Sun 20 July Hanupatta to Photoksar over the Sirsir La
The horses have strayed far up the valley during the night; we make a late start. When we break camp they’re still missing. A tidy stone farm adorned with prayer flags stands by a left turn at the head of the valley. A bulldozer is pushing rocks around for the new road on a higher countour line. I hope the villagers don’t regret the coming of the new road and the probable arrival of more aggressive traders and the decline of trekking. Of course, the villagers don’t make much from trekkers, they sell a few 5 rupee cups of chai, a few biscuits and earn some money from grazing rights. Occasionally they might let a room. Perhaps other types of tourist might come, maybe for day walks, maybe staying in the village houses.

It’s a gentle walk alongside quiet irrigation channels with water milky with mica. We pass other trekkers and at 4250 metres stop to talk to Ray and Odette resting by a pile of tall stones. The ponymen have found our horses, we pass them heading back to camp. The hillside is strewn with boulders, deep iron red with bright orange lichen. The path crosses a bridge to the true right bank of the river and begins a long diagonal climb across biscuit coloured scree below rugged sandstone cliffs. On the opposite side, stretching into the distance, we see astonishing steeple like hills protruding sharply through soft scree leading to a 6000 metre snow capped summit that Stanzin recently climbed. Our path continues steadily uphill, several crests lead to a cairn where I’d hoped for the pass. From the cairn the path leads across to a parachute tent below the final ascent. Strong gusts of wind are blowing the tent around and we help to secure the roof before settling down to chai and several packets of chocolate biscuits. The French group arrive; Odette and Ray continue straight past for the summit. The final ascent looks steep but a series of easier zig zags appear; in front of us Odette sails up, hanging on to a pony’s tail.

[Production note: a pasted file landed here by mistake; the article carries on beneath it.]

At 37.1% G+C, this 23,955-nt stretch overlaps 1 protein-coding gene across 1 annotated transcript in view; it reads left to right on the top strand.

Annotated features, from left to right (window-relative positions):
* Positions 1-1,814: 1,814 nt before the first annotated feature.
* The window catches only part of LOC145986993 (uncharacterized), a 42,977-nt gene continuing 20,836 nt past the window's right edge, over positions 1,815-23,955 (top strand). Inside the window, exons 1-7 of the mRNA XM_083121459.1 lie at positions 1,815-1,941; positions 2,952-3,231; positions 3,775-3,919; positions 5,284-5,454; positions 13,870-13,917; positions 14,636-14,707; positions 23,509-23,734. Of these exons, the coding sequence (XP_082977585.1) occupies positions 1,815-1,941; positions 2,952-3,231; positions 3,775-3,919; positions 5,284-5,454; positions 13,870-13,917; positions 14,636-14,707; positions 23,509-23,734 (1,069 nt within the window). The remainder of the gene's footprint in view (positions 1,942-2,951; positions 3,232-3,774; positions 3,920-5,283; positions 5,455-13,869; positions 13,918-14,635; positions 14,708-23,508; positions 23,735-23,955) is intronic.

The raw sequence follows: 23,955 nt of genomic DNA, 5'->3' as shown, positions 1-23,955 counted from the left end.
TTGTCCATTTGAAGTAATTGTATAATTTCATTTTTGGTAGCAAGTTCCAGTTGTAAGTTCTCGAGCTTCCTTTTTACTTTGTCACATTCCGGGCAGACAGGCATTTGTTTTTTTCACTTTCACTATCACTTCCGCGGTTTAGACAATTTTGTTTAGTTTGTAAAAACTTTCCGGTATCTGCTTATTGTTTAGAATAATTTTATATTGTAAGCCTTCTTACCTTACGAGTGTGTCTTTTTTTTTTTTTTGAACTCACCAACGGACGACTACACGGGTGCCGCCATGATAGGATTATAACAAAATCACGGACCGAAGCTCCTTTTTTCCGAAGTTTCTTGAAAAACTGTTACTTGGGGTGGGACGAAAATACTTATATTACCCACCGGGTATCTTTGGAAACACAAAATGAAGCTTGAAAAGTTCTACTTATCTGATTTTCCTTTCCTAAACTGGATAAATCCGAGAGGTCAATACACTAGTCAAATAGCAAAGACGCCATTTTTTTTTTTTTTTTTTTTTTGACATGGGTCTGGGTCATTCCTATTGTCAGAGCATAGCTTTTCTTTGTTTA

The summit of the pass is wide, rounded and smooth with a short string of prayer flags between two cairns. Horses have arrived from both directions and stand around in groups. Although there are many horses there are only a handful of people. We feel exhilarated; Bev and Stanzin light incense and Odette and Ray join us to chant the Tara mantra by a collection of khatas and prayer flags. A smiling Dawa arrives with our two horses, one white, the other dark brown, clearly good friends and inseparable. 

We descend steeply to a lunch spot among yellow anemonies. We watch the French group take a hazardous, slow and very steep descent on a different path. We pass them, and grazing dzos, on the gradual path down to the camp above Photoksar. A fine red and white walk-through-stupa stands above the village by a strange little shrine with a short string of flags, flat stones and flowers, approached by two parallel rows of stones. I call in to see Odette and Ray who’s decided I’m his English brother. They got married in Tibet three years ago on a trip to Kailash. Our tents are pitched on the opposite bank further down the valley on a lovely grassy site. Sitting in our tents we look across to Photoksar village perched on the last flat terraces before the valley plunges down into a deep chasm that leads back to Wanla. The village is dwarfed by the vast landscape. Huge rock faces on the far side change colour dramatically as the sunlight illuminates different faces over the next two hours. We’ve brought a fluorescent frisbee which keeps getting misthrown into the river. Dawa hurtles across the rocks and unerringly fishes it out.
He then prepares a strange noodle dinner. I’m delighted that my knee’s been OK though I’ve mysteriously acquired a long scratch on my nose.

Zanskar - Hanupatta to Photoksar over the Sirsir La